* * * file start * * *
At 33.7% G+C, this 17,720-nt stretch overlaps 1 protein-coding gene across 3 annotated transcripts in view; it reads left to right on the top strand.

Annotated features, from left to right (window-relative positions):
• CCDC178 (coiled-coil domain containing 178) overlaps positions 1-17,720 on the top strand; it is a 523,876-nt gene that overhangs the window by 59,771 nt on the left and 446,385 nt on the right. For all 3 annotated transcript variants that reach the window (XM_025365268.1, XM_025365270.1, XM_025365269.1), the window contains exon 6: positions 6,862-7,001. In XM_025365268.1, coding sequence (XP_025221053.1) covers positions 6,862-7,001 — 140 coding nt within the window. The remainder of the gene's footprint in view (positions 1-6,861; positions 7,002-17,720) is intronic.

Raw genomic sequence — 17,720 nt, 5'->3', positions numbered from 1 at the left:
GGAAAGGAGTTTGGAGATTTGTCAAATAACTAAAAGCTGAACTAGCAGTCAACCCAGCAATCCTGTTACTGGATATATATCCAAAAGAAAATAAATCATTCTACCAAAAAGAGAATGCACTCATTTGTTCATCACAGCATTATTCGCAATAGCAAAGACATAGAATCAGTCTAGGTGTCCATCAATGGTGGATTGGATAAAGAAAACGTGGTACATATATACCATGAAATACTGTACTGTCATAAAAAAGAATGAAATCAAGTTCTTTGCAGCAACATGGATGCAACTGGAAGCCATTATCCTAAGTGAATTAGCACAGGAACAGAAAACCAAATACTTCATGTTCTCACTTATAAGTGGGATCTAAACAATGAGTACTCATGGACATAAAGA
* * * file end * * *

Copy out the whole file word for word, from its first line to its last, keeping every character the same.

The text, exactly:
At 33.7% G+C, this 17,720-nt stretch overlaps 1 protein-coding gene across 3 annotated transcripts in view; it reads left to right on the top strand.

Annotated features, from left to right (window-relative positions):
• CCDC178 (coiled-coil domain containing 178) overlaps positions 1-17,720 on the top strand; it is a 523,876-nt gene that overhangs the window by 59,771 nt on the left and 446,385 nt on the right. For all 3 annotated transcript variants that reach the window (XM_025365268.1, XM_025365270.1, XM_025365269.1), the window contains exon 6: positions 6,862-7,001. In XM_025365268.1, coding sequence (XP_025221053.1) covers positions 6,862-7,001 — 140 coding nt within the window. The remainder of the gene's footprint in view (positions 1-6,861; positions 7,002-17,720) is intronic.

Raw genomic sequence — 17,720 nt, 5'->3', positions numbered from 1 at the left:
GGAAAGGAGTTTGGAGATTTGTCAAATAACTAAAAGCTGAACTAGCAGTCAACCCAGCAATCCTGTTACTGGATATATATCCAAAAGAAAATAAATCATTCTACCAAAAAGAGAATGCACTCATTTGTTCATCACAGCATTATTCGCAATAGCAAAGACATAGAATCAGTCTAGGTGTCCATCAATGGTGGATTGGATAAAGAAAACGTGGTACATATATACCATGAAATACTGTACTGTCATAAAAAAGAATGAAATCAAGTTCTTTGCAGCAACATGGATGCAACTGGAAGCCATTATCCTAAGTGAATTAGCACAGGAACAGAAAACCAAATACTTCATGTTCTCACTTATAAGTGGGATCTAAACAATGAGTACTCATGGACATAAAGA